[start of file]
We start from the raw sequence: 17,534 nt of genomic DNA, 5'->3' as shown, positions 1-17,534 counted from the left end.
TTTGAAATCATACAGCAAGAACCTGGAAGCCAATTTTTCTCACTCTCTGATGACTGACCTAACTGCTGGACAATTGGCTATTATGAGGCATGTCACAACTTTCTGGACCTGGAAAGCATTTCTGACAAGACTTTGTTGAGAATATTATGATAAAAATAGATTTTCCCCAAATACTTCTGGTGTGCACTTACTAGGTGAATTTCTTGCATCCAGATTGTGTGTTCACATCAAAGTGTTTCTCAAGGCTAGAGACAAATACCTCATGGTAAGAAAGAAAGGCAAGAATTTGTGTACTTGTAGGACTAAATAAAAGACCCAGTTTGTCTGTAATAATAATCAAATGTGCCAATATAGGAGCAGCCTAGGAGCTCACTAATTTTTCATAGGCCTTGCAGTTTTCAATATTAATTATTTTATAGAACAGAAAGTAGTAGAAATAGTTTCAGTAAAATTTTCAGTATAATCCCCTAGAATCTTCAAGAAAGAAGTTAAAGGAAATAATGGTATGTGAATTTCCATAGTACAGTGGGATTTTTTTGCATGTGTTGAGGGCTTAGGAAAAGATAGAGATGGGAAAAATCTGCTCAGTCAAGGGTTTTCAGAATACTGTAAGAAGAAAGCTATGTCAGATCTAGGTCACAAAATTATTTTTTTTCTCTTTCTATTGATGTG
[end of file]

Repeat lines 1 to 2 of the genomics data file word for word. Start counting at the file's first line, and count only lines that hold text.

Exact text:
We start from the raw sequence: 17,534 nt of genomic DNA, 5'->3' as shown, positions 1-17,534 counted from the left end.
TTTGAAATCATACAGCAAGAACCTGGAAGCCAATTTTTCTCACTCTCTGATGACTGACCTAACTGCTGGACAATTGGCTATTATGAGGCATGTCACAACTTTCTGGACCTGGAAAGCATTTCTGACAAGACTTTGTTGAGAATATTATGATAAAAATAGATTTTCCCCAAATACTTCTGGTGTGCACTTACTAGGTGAATTTCTTGCATCCAGATTGTGTGTTCACATCAAAGTGTTTCTCAAGGCTAGAGACAAATACCTCATGGTAAGAAAGAAAGGCAAGAATTTGTGTACTTGTAGGACTAAATAAAAGACCCAGTTTGTCTGTAATAATAATCAAATGTGCCAATATAGGAGCAGCCTAGGAGCTCACTAATTTTTCATAGGCCTTGCAGTTTTCAATATTAATTATTTTATAGAACAGAAAGTAGTAGAAATAGTTTCAGTAAAATTTTCAGTATAATCCCCTAGAATCTTCAAGAAAGAAGTTAAAGGAAATAATGGTATGTGAATTTCCATAGTACAGTGGGATTTTTTTGCATGTGTTGAGGGCTTAGGAAAAGATAGAGATGGGAAAAATCTGCTCAGTCAAGGGTTTTCAGAATACTGTAAGAAGAAAGCTATGTCAGATCTAGGTCACAAAATTATTTTTTTTCTCTTTCTATTGATGTG